I think the standard GM’ing stuff can be learned quite easily, but it’s these “shit, how am I going to do this” without the players either losing their minds because you’re not making any sense or they sit stupified because you don’t have a grasp of the encounter.

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I may not be tracking exactly what you’re getting at, but the scenario I think you’re describing, if there’s just a random mosh pit of players in and out, confused monsters with animal intelligence, I tend to roll a die and see who they attack unless specifically engaged.

I agree with you, there really isn’t a perfect answer, my answer is keep things moving so no one notices I have no idea what I’m doing.

I seriously want to do a video explaining this specific encounter. Then show exactly what I did to run it and why. While it may be madness, there is a method.

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I’m not sure I’m following either, but I’ll stab at it: I don’t tend to use prepublished modules anymore, but I definitely have found myself in a situation where either through rolls or clever/choatic players, suddenly one character is facing a bunch of creatures that I planned to have for a group. In that case, I either base it off the creature’s “intelligence” vs. the character’s “show” (coupled with clever player response - anyone who has played with me knows I love to reward players for coming up with things I didn’t foresee). It’s kinda like Brett’s comment (in a show long ago): the monsters run the f*ck away. If they are low-intelligence, not-rage-filled, and the single character does something to be intimidating, creatures will probably run away. Or, I may roll intelligence for them to find a new target if their current target disappears. If for some reason they must attack, then it’s a roll to see where they go, barring a character specifically engaging them as @LaramieWall said.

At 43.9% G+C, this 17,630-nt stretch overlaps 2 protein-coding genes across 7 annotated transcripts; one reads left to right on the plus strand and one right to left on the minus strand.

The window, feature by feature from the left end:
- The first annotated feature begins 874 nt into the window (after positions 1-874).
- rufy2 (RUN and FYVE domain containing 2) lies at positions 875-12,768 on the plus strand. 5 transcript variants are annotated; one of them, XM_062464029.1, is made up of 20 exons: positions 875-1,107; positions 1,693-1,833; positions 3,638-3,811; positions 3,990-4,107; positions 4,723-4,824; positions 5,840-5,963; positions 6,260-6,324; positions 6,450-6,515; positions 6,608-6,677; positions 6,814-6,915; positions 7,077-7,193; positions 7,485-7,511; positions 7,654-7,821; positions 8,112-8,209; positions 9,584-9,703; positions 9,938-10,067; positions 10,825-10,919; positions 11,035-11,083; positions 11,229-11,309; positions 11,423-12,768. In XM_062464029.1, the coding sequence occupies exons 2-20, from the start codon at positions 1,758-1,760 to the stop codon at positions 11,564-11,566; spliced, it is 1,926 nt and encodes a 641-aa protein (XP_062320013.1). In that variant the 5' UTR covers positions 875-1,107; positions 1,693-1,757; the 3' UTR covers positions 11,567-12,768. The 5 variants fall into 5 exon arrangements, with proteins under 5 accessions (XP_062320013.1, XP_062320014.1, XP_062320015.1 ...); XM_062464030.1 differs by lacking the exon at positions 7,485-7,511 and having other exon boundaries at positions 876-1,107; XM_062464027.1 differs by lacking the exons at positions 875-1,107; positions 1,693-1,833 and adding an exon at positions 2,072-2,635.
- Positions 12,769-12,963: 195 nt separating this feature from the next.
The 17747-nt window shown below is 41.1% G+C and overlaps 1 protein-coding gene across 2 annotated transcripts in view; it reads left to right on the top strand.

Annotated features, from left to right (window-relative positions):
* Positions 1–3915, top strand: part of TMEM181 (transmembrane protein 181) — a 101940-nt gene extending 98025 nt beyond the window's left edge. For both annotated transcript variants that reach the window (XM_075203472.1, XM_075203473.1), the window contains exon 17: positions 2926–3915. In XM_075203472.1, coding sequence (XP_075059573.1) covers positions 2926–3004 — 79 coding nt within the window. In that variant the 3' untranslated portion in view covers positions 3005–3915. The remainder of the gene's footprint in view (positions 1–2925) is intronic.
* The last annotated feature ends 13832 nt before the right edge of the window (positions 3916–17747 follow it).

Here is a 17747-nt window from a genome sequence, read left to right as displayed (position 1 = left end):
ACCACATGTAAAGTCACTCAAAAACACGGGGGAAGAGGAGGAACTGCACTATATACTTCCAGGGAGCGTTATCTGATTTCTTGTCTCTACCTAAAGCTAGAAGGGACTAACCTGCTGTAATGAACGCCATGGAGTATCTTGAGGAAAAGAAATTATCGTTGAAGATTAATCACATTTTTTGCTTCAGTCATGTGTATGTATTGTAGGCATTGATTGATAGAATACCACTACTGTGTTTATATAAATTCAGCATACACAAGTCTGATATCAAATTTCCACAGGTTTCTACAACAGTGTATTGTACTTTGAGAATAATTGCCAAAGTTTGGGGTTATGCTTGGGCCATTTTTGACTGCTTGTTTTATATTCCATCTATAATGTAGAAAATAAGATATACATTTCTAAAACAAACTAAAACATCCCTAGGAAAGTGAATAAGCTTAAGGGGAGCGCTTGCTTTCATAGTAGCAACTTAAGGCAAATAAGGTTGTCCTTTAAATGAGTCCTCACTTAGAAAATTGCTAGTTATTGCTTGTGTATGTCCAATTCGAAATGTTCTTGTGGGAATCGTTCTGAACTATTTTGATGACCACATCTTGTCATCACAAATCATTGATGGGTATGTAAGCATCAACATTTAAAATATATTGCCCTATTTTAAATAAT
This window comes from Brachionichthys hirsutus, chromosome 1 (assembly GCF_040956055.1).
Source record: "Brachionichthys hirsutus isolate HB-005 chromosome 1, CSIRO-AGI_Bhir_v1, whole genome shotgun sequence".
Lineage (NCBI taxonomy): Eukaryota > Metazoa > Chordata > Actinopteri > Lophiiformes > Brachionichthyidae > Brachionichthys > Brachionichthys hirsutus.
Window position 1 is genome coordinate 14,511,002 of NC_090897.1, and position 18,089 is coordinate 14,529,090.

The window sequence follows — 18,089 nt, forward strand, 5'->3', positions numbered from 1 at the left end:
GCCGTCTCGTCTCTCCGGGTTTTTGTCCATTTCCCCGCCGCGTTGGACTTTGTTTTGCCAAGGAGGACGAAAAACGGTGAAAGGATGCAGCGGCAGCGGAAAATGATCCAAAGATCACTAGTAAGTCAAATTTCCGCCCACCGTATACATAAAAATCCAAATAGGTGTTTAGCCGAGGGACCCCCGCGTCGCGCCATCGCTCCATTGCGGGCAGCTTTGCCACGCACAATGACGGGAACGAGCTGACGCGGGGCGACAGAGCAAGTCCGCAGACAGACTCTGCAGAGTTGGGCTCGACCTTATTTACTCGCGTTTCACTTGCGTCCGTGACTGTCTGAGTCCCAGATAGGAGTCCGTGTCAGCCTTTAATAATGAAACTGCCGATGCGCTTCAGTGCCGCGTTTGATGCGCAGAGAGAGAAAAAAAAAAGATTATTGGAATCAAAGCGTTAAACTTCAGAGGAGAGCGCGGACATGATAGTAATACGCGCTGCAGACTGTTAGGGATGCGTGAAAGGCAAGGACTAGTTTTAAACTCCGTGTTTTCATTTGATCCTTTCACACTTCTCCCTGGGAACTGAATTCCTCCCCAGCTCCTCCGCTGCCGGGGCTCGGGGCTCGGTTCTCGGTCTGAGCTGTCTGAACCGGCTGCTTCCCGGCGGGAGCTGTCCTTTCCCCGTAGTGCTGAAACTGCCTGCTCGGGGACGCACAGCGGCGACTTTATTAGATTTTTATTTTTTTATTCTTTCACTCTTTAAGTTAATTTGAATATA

I’d love to see your video @sean.

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I hate to follow a theme, but I, too, think, but am far from sure, that I understand what you are getting at.

I’m picking up lots of monsters, multiple entrances for said monsters to come in, multiple PC targets, and determining the proper course of action for said monsters.

When it comes to randomized decisions from creatures that wouldn’t have a detailed reasoning process, I really love games that give me a luck stat, like DCC or Call of Cthulhu.

Playing off @MelissaofGaia, I LOVE when systems have/ GMs use, good morale systems. I use the HackMaster one all the time, and it’s fantastic. No one, or animal, really WANTS to fight to the death.

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Just last week in my AD&D2E game, (don’t edition slap me this game has been running for 29 years), they landed on an island to finally track down the 1/2 Drow Princess when they saw she had amassed a stiff defence. About 75 undead ranging from zombies to Death Knights arrayed in front of Orcus. Keep in mind these characters are very high level characters. They made an all out attack on Orcus, he didn’t risk being banned from the plane, so when they knocked him back, he decided to exit stage left to his own plane and chaos in the ranks of the undead ensued. They lost all direction, I had them randomly attack the nearest living creature, decimating the Princess’ troops and allowing them to force her to retreat with her Illithid inner circle to the basement of the ruined church, and time ran out…
In their last encounter they rescued a captured young silver dragon from her dungeon, so they rescued a dragon from a princess…Rimshot…

The next episode of the podcast may flesh this out a bit.